The goal is to have Point Mugu operating on its own self-sufficient air station with four helicopters and 100 personnel within five years. The local air station at Point Mugu and its area of responsibility for the Central Coast, again, spans from Dana Point to Morro Bay. In the Ventura Area, the Coast Guard has the aforementioned air station satellite base Point Mugu, one small boat station in Channel Islands Harbor, two 87-foot patrol boats in each of the Channel Islands Harbor and Santa Barbara Harbor as well as the marine safety unit in Santa Barbara. Marine safety refers to pollution and environmental response.

In the last year, the Coast Guard crew conducted 921 sorties, aka missions, which can include anything from search-and-rescue cases to training exercises. Of those, 107 were search-and-rescue cases, and 40 lives received assistance or were saved. The Coast Guard also responded to three pollution cases and four law-enforcement cases, apprehending three smugglers on a panga (a small fishing boat), with 1,967 pounds of marijuana valued at $1.78 million. And that’s just the beginning for the Coast Guard establishing its air station at Point Mugu.

“Speaking for the 10 of us who started the establishment of this air station, being a founding member of the forward operating base Point Mugu is a great opportunity that none of us will forget and we look forward to serving the needs of local residents,” Olah said.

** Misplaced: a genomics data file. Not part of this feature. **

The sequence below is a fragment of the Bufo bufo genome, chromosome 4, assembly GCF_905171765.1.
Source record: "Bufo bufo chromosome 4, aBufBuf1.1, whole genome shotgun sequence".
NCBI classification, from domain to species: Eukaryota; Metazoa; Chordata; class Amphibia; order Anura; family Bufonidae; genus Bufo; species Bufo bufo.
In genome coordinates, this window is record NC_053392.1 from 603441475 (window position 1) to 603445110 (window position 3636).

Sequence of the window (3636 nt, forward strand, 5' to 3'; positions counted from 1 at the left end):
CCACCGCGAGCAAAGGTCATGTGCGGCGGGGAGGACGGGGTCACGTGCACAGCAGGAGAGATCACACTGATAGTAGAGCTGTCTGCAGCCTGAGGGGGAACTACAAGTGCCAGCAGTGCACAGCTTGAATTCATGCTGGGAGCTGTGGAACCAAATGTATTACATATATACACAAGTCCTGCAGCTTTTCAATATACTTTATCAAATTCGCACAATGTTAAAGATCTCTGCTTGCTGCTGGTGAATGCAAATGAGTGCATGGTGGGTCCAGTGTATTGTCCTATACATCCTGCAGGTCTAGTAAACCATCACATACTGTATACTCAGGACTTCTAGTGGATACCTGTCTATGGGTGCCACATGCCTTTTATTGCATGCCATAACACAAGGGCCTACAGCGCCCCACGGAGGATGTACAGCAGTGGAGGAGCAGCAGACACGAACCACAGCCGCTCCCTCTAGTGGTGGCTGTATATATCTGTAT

Pilot Tim Olah looks out at the MH-65D Photo by Stephen Schafer SCHAFPHOTO.com

History of Coast Guard in California

The Coast Guard and Aviation date back to December of 1903 when two lighthouse keepers from the Kill Devil Hills Life-Saving Station helped carry materials to the launch site for the first successful heavier-than-air aircraft flight by the Wright Brothers at Kitty Hawk, North Carolina.

The first permanent Coast Guard Station in Cape May, New Jersey, however, wasn’t opened until 1926.

Coast Guard Air Station San Francisco was completed on Feb.15, 1941, and is celebrating its 75th anniversary this year. Over the past seven and a half decades it has operated various rotary and fixed wing aircraft to conduct the 10 primary missions of the Coast Guard. In 1996, the Air Station received four HH-65 Dolphin helicopters, the predecessors to MH-65D operated today. In June 2016, Air Station San Francisco opened Forward Operating Base (satellite air station) in Point Mugu California due to the final closure of Air Station Los Angeles.

Coast Guard Air Station Los Angeles was decommissioned in 2016 after serving Southern California residents for 54 years. Forward Operating Base flies two, MH-65D Dolphin helicopters and covers 350 nautical miles of shoreline that was the previous responsibility of Air Station Los Angeles. The base is manned 24 hours a day, 365 days a year by deployed personnel from Air Station San Francisco.